On a final, somewhat unrelated (for this topic) note, potential PNETs could do worse than to check out briandwest's website/blog. I think it provides a pretty good insight into life as a PNET. It certainly appears that he stumbled across a gem of a school with that one! Very Happy
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anninhk



Joined: 08 Oct 2005
Posts: 284

PostPosted: Thu Apr 19, 2007 7:09 am    Post subject: Reply with quote

I must say I agree with hkteach that you shouldn't be an AT without being in the system first.
When I came in 2002 however that was impossible as we were the first batch of PNETs. There had been a pilot scheme and one or two of the teachers who were part of that scheme became ATs, but even they had not really had the same experience as the first PNETs.
I know I was encouraged to apply for primary and an AT job as was a friend, and we were both glad we chose primary, despite its problems.
I think all expat ATs have had a lot of teaching experience and most do give support, but they are usually not able to help that much if a teacher has real problems with their school.
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in_asia_bill



Joined: 02 Mar 2006
Posts: 197

PostPosted: Thu Apr 19, 2007 8:52 am    Post subject: Reply with quote

Where can we find a link to 'briandwest's website/blog'?
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hkteach



Joined: 29 May 2005
Posts: 202
Location: Hong Kong

PostPosted: Thu Apr 19, 2007 12:28 pm    Post subject: Reply with quote

I wasn't sure if anninhk's post was tongue in cheek or not, but wanted to make those points. Like anninhk, I was offered an AT spot after interview but couldn't imagine doing that work without knowing the 'lie of the land'.

Yes, Pie Face, I have experienced some of the situations I described (my first placement was not good due to a power-crazy schemer as a SET, an ineffective Panel Chair, a principal who never communicated with me, too many lessons and summer duties as well). I wondered why I'd bothered to come here.

Now I'm in a MUCH better place (probably one of the best situations for a NET ). But it's a rare NET who doesn't experience at least some of the difficulties I mentioned (e.g. being the only foreigner on the staff - this can be very isolating)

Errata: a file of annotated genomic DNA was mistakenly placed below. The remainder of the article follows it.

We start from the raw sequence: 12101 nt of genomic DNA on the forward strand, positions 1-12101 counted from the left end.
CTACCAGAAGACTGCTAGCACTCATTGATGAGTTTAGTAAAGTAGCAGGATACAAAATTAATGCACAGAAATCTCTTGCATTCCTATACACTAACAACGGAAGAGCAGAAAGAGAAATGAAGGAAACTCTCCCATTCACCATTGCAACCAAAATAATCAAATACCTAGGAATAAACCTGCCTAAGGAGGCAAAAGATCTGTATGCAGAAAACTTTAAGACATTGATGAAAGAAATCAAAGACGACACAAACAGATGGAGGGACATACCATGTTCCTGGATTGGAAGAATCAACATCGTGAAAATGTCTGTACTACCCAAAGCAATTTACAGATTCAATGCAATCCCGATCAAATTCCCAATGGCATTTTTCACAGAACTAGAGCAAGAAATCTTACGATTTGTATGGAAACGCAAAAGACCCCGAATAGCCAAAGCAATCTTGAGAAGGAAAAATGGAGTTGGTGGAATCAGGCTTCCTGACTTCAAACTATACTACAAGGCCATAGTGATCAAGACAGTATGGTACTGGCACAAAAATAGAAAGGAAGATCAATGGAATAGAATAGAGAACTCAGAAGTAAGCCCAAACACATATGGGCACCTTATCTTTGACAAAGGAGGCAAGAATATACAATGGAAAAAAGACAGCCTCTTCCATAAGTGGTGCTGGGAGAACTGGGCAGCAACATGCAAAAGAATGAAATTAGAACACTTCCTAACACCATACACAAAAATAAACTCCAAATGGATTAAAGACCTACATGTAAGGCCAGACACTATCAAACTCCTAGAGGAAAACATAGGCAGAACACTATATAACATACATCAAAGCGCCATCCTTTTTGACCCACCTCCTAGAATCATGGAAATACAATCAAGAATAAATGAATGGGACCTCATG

Some of the posts on our own forum indicate that even those who consider themselves well-placed still have issues of some sort.

You can view the messages on the PNETs' forum (the one set up by Brian) at west-web.net and then click PNETs Forum.
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ironopolis



Joined: 01 Apr 2004
Posts: 379

PostPosted: Thu Apr 19, 2007 2:05 pm    Post subject: Reply with quote

hkteach wrote:
But it's a rare NET who doesn't experience at least some of the difficulties I mentioned (e.g. being the only foreigner on the staff - this can be very isolating)



A bit surprised by the above. I'm not being facetious here and perhaps I've misunderstood what was meant somewhere. But are there really people on the NET scheme or applying for it, who did NOT expect to be the only foreigner in the school they ended up in?

When considering the NET scheme, I was completely under the impression that if I was successful I would almost certainly be the only foreigner in whichever school I was working. I would have thought that surely anyone who felt uncomfortable with this would never consider applying.


Incidentally, is there anyone out there who interviewed for NET last month or before and hasn't heard anything yet?
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11:59